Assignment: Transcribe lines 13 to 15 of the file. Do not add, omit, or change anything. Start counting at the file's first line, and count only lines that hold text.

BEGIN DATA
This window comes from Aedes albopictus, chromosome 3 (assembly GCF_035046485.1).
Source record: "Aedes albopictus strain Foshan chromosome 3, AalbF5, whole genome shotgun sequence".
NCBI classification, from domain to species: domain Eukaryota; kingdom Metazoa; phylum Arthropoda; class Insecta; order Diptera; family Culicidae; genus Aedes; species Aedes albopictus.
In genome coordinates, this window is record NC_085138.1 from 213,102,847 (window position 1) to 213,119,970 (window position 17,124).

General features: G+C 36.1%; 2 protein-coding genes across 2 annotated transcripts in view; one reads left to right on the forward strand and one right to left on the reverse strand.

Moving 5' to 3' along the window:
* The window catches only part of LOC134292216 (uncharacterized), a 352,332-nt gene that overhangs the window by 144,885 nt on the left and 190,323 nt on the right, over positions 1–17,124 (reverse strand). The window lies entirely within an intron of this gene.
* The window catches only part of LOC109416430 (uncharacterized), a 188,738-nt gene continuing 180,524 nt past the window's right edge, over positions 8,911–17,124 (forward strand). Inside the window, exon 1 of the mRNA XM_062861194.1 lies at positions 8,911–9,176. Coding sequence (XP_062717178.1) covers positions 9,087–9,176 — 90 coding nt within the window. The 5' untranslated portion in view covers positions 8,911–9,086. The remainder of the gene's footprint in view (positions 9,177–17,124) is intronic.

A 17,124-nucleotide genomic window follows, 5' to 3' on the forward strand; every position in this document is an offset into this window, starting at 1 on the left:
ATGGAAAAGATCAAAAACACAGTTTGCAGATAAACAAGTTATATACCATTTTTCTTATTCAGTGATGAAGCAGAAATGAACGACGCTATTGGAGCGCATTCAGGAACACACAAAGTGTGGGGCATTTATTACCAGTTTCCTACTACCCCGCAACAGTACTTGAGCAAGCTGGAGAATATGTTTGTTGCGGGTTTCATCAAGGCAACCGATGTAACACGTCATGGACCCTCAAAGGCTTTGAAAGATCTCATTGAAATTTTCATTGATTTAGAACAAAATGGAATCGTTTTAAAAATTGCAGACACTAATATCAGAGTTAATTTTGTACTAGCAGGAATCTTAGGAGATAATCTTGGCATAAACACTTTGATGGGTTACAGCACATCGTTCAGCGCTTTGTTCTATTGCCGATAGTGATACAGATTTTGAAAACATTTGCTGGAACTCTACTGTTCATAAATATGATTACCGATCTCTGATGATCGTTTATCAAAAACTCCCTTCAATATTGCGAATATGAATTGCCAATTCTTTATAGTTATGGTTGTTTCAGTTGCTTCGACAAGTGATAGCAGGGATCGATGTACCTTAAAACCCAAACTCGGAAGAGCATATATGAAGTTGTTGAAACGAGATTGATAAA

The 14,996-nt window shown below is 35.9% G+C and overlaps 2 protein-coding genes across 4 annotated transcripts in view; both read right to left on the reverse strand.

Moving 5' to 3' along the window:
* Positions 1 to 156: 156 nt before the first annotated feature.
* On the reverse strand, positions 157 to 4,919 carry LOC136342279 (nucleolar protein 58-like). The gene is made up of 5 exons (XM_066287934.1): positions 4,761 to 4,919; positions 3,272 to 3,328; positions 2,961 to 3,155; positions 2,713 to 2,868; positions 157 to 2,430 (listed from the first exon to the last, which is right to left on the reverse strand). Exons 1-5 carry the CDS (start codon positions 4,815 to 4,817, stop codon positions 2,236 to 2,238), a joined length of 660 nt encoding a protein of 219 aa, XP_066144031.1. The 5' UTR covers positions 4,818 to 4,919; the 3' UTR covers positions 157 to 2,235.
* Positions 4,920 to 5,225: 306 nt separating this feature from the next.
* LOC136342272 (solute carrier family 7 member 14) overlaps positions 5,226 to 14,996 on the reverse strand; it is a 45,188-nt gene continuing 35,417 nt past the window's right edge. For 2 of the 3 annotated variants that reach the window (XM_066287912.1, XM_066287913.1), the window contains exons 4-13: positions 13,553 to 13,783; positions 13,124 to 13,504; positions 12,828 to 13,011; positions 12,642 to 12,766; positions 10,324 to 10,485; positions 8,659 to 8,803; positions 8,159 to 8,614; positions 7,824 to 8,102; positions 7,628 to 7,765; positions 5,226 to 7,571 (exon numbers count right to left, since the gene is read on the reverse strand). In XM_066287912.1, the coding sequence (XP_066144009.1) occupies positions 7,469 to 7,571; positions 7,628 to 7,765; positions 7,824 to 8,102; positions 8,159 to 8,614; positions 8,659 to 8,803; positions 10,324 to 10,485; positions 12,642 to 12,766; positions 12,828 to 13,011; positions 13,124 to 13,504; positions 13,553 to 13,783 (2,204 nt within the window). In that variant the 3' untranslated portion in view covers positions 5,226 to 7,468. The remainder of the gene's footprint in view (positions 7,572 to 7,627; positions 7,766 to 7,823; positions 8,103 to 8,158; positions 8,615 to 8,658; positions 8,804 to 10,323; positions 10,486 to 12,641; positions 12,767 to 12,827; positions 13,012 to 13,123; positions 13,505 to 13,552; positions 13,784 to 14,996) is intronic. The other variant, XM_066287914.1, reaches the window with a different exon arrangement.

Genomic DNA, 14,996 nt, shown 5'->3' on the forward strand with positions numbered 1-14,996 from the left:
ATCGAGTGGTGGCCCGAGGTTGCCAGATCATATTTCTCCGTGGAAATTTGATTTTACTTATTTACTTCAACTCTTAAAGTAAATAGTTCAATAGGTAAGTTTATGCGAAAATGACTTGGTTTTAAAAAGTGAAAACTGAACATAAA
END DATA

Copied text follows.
* Positions 1 to 156: 156 nt before the first annotated feature.
* On the reverse strand, positions 157 to 4,919 carry LOC136342279 (nucleolar protein 58-like). The gene is made up of 5 exons (XM_066287934.1): positions 4,761 to 4,919; positions 3,272 to 3,328; positions 2,961 to 3,155; positions 2,713 to 2,868; positions 157 to 2,430 (listed from the first exon to the last, which is right to left on the reverse strand). Exons 1-5 carry the CDS (start codon positions 4,815 to 4,817, stop codon positions 2,236 to 2,238), a joined length of 660 nt encoding a protein of 219 aa, XP_066144031.1. The 5' UTR covers positions 4,818 to 4,919; the 3' UTR covers positions 157 to 2,235.
* Positions 4,920 to 5,225: 306 nt separating this feature from the next.